Robe of Skulls : The First Tale from the Five Kingdoms Paperback
Part of the Tales from the Five Kingdoms series
All is not well in the crumbling castle high above the mountain village of Fracture.
The sorceress Lady Lamorna has her heart set on a new robe.
A very expensive new robe. To get the cash she will stop at nothing, including kidnapping, blackmail and more than a little black magic.
But she reckons without the heroic Gracie Gillypot, not to mention a gallant if rather scruffy prince, two chatty bats, the wickedest stepsister ever, a troll with a grudge - and some very Ancient crones.
- Format: Paperback
- Pages: 208 pages, illustrations
- Publisher: Walker Books Ltd
- Publication Date: 04/06/2007
- Category: Traditional
- ISBN: 9780744583618
Showing 1 - 3 of 3 reviews.
Review by Cynara
The robe of Skulls is a promising start to a hinted-at series. It's set in a fairy-tale fantasy kingdom which is given a bewitching kid-goth edge by the delightful illustrations. The cover, particularly, is lucious: you can't tell from the scan, but the skulls are printed in silver foil. Our true-hearted young heroine braves perils, and we meet a solid supporting cast of bats, crones, and princes. The need to introduce all the characters and establish the settings made the climax of the book feel a bit rushed. Some of the characters felt familiar - there's more than an ounce of Cruella de Vil in the evil sorceress Lady Lamorna, and the scamp of a prince could use some more development, but I have faith that if the series continues our main characters will be well fleshed out.The dialogue is excellent, I loved the bats, and I have great hopes for following volumes. I'm giving it four stars on trust.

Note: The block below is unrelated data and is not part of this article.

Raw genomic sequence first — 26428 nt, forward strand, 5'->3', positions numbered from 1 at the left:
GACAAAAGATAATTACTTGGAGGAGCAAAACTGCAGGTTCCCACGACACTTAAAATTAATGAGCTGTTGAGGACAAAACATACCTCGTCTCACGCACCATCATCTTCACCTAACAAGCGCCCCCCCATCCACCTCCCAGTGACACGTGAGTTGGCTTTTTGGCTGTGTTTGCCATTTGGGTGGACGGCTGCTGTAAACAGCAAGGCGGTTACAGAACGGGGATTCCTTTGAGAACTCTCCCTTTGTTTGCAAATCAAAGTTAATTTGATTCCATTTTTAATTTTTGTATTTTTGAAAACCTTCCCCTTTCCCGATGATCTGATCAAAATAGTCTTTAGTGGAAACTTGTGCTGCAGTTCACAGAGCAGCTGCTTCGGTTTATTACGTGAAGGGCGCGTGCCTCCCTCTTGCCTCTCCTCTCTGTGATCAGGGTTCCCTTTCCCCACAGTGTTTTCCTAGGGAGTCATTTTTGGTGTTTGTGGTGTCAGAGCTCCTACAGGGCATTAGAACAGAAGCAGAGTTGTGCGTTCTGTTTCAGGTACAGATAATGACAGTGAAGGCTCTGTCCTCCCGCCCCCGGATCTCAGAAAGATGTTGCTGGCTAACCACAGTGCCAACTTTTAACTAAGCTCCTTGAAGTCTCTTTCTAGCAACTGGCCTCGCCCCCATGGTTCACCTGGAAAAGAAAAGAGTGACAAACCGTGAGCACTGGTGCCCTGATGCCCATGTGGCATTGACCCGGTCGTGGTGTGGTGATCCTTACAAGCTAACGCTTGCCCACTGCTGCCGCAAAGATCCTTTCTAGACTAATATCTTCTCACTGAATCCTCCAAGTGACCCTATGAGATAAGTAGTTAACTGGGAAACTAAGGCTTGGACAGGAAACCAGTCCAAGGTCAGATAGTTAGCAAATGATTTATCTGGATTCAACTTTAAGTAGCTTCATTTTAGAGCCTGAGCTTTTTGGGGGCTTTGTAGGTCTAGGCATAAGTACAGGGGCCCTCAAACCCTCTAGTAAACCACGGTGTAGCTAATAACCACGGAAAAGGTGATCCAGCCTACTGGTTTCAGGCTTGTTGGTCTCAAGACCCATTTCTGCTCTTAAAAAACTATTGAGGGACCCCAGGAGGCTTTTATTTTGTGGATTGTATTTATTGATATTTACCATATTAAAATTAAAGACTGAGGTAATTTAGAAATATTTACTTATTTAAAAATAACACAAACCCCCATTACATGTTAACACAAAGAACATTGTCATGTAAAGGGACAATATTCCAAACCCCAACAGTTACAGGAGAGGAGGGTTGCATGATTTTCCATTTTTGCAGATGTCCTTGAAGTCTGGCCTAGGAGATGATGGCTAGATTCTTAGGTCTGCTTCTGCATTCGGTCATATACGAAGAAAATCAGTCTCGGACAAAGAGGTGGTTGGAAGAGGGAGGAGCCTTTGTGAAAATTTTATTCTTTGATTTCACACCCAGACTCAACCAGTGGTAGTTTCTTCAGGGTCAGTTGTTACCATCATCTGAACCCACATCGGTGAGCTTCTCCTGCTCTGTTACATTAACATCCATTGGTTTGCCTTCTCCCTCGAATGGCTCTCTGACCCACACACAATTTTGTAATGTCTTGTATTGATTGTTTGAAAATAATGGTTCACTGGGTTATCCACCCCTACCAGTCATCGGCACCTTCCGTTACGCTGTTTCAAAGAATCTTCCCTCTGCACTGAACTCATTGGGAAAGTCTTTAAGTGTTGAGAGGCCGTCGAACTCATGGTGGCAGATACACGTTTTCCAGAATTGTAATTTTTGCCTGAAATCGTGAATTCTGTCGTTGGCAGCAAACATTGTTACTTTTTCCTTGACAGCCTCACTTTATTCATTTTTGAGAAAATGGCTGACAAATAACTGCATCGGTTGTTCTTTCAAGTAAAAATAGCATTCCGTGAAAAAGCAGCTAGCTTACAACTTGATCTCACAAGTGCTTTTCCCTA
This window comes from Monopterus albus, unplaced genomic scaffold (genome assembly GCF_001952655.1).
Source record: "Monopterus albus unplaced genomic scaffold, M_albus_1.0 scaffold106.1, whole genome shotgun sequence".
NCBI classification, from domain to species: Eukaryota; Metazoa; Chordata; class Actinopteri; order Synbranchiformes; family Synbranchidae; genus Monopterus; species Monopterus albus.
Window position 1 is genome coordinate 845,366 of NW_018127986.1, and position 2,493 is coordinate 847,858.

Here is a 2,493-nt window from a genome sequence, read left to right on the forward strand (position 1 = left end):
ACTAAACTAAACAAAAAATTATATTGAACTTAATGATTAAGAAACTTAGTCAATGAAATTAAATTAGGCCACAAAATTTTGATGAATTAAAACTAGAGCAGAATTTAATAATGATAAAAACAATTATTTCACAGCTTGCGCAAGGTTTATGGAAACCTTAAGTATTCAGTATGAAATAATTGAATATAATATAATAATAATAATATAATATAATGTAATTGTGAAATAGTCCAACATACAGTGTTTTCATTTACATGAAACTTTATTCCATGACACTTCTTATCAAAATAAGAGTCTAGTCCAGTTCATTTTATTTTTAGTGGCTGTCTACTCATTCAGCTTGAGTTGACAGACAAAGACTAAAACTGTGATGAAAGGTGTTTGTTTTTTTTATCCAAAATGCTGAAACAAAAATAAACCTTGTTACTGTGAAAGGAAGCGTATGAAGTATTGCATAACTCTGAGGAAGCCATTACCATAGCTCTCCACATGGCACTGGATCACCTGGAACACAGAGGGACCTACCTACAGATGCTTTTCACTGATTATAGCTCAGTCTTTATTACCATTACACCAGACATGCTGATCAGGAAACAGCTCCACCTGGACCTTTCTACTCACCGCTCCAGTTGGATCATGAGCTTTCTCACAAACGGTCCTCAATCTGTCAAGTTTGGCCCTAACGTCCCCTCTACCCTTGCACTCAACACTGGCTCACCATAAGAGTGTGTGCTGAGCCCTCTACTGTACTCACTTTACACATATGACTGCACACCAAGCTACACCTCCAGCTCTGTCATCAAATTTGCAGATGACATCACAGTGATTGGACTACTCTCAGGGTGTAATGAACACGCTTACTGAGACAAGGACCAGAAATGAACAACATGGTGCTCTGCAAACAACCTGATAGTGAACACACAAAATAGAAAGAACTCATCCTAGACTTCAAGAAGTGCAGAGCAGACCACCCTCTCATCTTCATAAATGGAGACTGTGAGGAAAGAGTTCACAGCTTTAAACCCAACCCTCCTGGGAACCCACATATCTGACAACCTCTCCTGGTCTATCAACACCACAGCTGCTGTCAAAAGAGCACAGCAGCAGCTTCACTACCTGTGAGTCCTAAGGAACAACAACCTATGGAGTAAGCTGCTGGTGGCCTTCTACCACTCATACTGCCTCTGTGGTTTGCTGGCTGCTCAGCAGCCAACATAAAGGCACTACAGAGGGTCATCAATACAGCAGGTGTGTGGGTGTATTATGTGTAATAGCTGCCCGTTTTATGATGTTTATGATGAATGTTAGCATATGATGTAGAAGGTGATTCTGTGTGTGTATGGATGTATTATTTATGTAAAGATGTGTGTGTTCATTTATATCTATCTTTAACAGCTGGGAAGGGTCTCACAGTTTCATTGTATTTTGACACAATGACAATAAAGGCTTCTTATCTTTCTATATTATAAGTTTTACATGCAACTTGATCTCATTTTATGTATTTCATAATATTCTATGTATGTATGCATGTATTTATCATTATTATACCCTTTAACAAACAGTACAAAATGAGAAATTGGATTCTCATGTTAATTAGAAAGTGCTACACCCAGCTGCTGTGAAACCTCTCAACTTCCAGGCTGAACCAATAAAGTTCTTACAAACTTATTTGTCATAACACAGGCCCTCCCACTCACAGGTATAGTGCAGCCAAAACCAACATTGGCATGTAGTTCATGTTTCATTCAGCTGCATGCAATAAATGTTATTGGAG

Review by passion4reading
This is a fairy tale with a difference: we meet the evil sorceress Lady Lamorna who resorts to blackmail to pay for the dress embroidered with skulls, setting into action all subsequent events (hence the title of the book), her troll servant Gubble, the girl and trueheart Gracie Gillypot and her beautiful but evil stepsister Foyce, the slightly rebellious prince Marcus, three ancient crones who spin the web of power and some helpful bats, plus a host of other characters.While I enjoyed reading the story with my son, I didn't enjoy it quite as much as expected, having read all the favourable reviews. I also noticed that my son was occasionally distracted, having allowed his mind to wander and then had to ask questions to catch up with plot developments, even though the storyline is very easy to follow for young readers. The characters are established early on, and yet not much happens until one has passed the 100 page-mark and then it was not difficult to predict the ending. The author has got a wonderful imagination, painting a very vivid picture of the village of Fracture, the kingdoms of Gorebreath and Dreghorn and the cottage of the Ancient Crones and their various inhabitants, and introduces the reader to some marvellous characters, yet in my opinion she tries just a little bit too hard to be quirky; I found the bat Marlon with his "Ciao!" and constant "Kiddo!" especially irritating. I'm sure this is simply a matter of personal taste, as the other reviewers were perfectly enchanted by it.
Review by sraedi
Remez was reluctant to give this a shot so I read it first and recommended it to her. ; )